The tales we tell each other and our children not only reflect our own lived experiences and our psychic realities, they also shape our lives.

— Maria Tatar

As the year ends, we might appreciate a bicentennial that, unlike some wars, has been neglected in public circles. This modest event in 1812 was the publication of a book, titled "Children's and Household Tales." We know it as "Grimms' Fairy Tales."

Assembled by two brothers, Jacob and Wilhelm Grimm, the book was a collection of short stories and tantalizing vignettes told and retold by generations of Germans. Though the brothers' original task was modest and scholarly — to study and preserve the richness of their own language — the tales have expectedly and continually fascinated generations of audiences. Even today they inspire commentaries, television programs and movies.

The reception of the Grimms' project has not been entirely positive. Feminists bemoan the denigration of the young lass passively waiting for her Prince Charming. Psychologists treat the tales as variants on children dealing with the stages of sexual development. Moralists view the tales as brief glimpses into social history where the characters embrace the social conventions, or transgress them at their own risk.

These and related perspectives offer a myopic approach to fairy tales. They overlook how the tales depict an extraordinary range of actions and emotions — from true love, courage and family devotion to cannibalism, harsh punishments and wanton cruelty to children. Their graphic portrayals of human triumph, tragedy and transformation make today's video games and reality television seem relatively tame and predictable.

Indeed, the Grimms' tales have universal appeal. With an uncanny ability to entertain while illuminating some tough realities, the tales magically interweave human experiences and imagination. For instance, stories of a pretty girl struggling against domestic and outside forces, as embodied in "Snow White," can be found throughout the world. The Grimms' version has the stepmother, jealous of her daughter's beauty, ordering the huntsman to kill the girl and bring back her lungs and liver — not just for proof of the deed but as part of the evening's dinner. A recent gothic film starring Sigourney Weaver shows the Queen gloating and salivating in her cannibalistic endeavors.

"Cinderella" (literally, the "girl among ashes") is a perennial rags-to-riches story found in many cultures. Audiences familiar only with the Disney movie, a feel-good tale where everyone eventually makes up, might be surprised to learn that in the Grimms' version, the envious sisters and the future bride of the prince do not cheerfully make amends and live in the castle. Instead, two pigeons who befriended Cinderella during her travails peck out the sisters' eyes, blinding them for life.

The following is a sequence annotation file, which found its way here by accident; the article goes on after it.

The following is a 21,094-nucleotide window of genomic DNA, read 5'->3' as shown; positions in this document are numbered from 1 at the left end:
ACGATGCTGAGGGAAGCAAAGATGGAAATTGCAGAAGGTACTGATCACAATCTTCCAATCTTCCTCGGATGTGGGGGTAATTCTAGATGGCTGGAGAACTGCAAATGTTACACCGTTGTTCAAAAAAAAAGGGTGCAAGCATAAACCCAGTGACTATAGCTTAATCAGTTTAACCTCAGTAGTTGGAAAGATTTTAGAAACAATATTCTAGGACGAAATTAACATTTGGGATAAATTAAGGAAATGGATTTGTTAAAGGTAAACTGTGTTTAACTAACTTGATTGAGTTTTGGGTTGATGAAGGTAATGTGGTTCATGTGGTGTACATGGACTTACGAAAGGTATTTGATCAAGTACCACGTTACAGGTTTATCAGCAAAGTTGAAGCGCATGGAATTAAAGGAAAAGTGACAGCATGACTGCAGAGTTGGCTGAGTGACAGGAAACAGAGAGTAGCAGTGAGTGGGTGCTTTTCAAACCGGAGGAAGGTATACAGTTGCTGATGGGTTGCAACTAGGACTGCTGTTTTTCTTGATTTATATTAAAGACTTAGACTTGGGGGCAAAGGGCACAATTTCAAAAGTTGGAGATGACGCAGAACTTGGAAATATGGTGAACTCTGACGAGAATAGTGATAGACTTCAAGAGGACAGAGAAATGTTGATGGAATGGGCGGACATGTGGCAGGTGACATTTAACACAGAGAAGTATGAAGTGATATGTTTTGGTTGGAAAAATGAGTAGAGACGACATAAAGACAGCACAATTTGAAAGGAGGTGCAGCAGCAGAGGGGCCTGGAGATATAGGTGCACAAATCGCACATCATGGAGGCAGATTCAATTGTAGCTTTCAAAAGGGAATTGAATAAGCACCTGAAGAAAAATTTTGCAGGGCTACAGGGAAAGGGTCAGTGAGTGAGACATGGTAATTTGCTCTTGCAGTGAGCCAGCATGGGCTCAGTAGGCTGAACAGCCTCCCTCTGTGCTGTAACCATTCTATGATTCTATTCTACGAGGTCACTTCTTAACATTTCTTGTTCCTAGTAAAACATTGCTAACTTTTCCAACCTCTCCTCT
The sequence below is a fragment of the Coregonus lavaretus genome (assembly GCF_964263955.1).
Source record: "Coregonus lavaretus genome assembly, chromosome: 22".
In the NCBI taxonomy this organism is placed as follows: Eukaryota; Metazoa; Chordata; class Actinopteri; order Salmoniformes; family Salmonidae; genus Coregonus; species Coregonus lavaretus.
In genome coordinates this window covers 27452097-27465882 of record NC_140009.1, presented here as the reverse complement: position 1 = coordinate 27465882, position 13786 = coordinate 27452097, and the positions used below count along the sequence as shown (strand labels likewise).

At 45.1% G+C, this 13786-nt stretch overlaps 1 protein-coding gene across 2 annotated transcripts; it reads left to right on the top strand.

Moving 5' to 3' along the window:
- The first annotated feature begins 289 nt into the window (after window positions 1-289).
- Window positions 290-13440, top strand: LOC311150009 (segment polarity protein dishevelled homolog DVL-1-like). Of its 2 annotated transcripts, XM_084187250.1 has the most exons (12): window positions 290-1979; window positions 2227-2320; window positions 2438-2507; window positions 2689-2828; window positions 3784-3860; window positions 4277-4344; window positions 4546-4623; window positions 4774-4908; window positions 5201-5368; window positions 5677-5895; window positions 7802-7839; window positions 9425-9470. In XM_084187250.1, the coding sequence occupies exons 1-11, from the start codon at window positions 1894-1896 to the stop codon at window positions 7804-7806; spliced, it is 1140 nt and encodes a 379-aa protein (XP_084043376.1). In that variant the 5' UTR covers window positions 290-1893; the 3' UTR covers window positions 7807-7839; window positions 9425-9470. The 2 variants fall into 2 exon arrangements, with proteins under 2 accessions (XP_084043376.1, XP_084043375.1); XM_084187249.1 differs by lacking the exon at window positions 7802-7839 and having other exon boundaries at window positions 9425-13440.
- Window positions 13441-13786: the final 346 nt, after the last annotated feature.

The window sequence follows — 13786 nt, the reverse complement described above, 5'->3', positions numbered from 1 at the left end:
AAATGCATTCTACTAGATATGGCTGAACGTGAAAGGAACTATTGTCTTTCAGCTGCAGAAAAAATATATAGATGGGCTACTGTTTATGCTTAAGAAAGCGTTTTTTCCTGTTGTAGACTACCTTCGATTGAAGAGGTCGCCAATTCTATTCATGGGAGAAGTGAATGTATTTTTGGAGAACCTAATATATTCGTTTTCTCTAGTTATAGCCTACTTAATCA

Before the advent of modern media, these tales were the material for everyday amusement and harsh lessons in life. According to eminent folklorists such as Maria Tatar and Jack Zipes, the stories rarely stayed exactly the same. Depending on the audience and milieu, the plot and characters would be constantly modified or embellished. For bedtime reading, parents might dramatize the consequences of a child who disobeys or wanders off the path (often into the unknown forest) and talks to strangers (usually portrayed by the big bad wolf). If regaled among drunken men in a local pub, though, the story would draw guffaws with more tawdry twists and turns. Imagine the possible renditions of Little Red Riding Hood — from naïve youngster and caring grandchild to lascivious temptress or femme fatale.

Simply put, Grimms' fairy tales have become a classic. The stock phrases that frame the tales — "Once upon a time" and "happily ever after" — are more than rhetorical devices. They emphasize that these stories could happen anywhere and any time.

In this light, we can appreciate W. H. Auden's declaration that "these tales rank next to the Bible in importance." So long as the tales are told and retold, people will interpret and relive them in their own set of circumstances. Thus, the work of the Brothers Grimm carries its own sense of timelessness.

Alexander E. Hooke is a professor of philosophy at Stevenson University. His email is ahooke@stevenson.edu.

  • Text NEWS to 70701 to get Baltimore Sun local news text alerts